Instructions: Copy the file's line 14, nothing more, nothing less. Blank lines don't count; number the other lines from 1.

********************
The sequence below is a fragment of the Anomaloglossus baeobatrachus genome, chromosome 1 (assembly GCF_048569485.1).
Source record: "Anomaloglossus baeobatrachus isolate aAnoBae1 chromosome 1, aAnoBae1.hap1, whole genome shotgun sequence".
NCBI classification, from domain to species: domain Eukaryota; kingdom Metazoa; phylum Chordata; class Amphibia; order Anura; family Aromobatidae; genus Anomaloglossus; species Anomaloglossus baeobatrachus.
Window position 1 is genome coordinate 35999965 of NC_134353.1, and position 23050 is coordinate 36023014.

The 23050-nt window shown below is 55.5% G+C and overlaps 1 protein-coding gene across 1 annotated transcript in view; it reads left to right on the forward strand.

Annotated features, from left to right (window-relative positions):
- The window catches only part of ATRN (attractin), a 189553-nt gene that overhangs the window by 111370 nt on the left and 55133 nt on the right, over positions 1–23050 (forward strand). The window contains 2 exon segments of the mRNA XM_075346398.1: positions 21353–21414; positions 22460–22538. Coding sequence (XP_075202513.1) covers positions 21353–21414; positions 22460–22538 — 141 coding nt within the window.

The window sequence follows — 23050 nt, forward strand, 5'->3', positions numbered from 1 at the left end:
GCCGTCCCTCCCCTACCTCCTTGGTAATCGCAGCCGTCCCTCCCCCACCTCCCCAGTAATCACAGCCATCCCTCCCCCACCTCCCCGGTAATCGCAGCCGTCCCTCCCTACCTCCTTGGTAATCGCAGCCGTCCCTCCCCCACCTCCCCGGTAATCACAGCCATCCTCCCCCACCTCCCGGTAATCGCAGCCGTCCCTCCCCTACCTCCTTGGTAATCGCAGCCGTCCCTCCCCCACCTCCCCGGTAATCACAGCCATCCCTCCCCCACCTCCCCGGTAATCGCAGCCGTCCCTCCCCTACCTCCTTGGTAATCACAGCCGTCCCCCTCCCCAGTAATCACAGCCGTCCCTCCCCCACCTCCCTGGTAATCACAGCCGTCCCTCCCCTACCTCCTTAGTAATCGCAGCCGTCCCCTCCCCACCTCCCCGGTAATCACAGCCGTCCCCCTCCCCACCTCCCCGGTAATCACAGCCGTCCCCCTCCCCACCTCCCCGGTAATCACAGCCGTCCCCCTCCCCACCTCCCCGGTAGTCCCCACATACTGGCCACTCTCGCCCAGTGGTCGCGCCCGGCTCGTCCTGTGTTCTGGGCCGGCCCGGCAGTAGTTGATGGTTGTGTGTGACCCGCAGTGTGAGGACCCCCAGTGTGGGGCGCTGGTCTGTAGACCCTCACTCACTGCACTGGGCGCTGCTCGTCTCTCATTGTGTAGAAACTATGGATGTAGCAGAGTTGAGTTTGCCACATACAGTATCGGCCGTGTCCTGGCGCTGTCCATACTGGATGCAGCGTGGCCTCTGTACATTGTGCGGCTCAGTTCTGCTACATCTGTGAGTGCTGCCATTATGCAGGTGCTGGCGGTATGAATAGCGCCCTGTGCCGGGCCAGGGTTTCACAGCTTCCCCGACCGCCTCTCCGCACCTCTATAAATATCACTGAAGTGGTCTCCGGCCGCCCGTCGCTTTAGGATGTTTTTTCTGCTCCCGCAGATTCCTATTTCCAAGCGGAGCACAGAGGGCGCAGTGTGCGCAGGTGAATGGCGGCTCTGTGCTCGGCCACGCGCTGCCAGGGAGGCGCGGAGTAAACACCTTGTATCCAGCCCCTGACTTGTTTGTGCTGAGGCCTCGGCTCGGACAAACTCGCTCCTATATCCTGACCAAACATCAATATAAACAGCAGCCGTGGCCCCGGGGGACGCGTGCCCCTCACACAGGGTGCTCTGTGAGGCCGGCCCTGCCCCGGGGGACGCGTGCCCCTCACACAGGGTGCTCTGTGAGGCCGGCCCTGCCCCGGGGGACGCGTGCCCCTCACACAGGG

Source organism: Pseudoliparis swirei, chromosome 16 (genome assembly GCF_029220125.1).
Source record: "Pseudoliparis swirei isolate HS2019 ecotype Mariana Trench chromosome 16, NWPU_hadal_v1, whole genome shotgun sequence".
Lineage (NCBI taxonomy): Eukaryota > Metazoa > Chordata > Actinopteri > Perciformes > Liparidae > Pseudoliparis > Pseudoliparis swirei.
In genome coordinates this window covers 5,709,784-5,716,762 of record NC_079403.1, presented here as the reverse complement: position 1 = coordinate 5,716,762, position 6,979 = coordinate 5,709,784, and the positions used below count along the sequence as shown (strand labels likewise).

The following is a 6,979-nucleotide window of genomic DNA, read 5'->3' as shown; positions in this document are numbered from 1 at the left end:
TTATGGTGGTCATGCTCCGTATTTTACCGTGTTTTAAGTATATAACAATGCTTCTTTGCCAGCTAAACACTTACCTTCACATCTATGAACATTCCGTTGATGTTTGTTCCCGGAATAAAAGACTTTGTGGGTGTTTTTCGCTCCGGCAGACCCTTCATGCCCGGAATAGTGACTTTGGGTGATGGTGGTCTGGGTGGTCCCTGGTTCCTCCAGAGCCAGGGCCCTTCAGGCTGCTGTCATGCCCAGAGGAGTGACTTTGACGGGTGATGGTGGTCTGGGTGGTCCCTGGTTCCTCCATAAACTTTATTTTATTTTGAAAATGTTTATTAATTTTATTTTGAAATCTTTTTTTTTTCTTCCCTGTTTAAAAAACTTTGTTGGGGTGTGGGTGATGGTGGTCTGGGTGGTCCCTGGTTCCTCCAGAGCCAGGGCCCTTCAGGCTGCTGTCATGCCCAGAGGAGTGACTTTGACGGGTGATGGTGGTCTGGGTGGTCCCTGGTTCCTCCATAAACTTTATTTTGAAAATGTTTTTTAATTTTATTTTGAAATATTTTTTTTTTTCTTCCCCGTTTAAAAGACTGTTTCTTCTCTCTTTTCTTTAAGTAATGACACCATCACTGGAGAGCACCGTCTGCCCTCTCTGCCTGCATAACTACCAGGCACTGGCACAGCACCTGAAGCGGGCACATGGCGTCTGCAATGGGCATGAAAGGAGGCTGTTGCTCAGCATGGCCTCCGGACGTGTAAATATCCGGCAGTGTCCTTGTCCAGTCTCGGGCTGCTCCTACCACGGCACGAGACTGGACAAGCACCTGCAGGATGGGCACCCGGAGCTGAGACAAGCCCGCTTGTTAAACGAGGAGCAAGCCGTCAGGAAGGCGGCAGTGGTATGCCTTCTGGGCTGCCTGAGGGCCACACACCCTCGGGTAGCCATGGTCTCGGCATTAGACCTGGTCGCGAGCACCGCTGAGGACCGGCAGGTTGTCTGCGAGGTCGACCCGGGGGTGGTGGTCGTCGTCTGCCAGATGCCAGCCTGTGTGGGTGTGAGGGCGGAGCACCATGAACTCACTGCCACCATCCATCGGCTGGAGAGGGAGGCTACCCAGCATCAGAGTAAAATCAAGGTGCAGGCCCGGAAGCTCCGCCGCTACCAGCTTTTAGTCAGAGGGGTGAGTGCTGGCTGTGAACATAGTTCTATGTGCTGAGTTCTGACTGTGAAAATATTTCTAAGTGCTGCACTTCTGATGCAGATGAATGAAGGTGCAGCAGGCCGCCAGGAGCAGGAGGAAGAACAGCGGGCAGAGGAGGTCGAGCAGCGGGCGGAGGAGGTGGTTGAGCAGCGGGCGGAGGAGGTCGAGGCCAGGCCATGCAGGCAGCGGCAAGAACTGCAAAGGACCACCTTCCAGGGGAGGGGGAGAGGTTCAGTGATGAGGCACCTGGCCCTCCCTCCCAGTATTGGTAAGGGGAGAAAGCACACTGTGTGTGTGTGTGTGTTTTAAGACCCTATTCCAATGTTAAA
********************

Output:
The following is a 6,979-nucleotide window of genomic DNA, read 5'->3' as shown; positions in this document are numbered from 1 at the left end: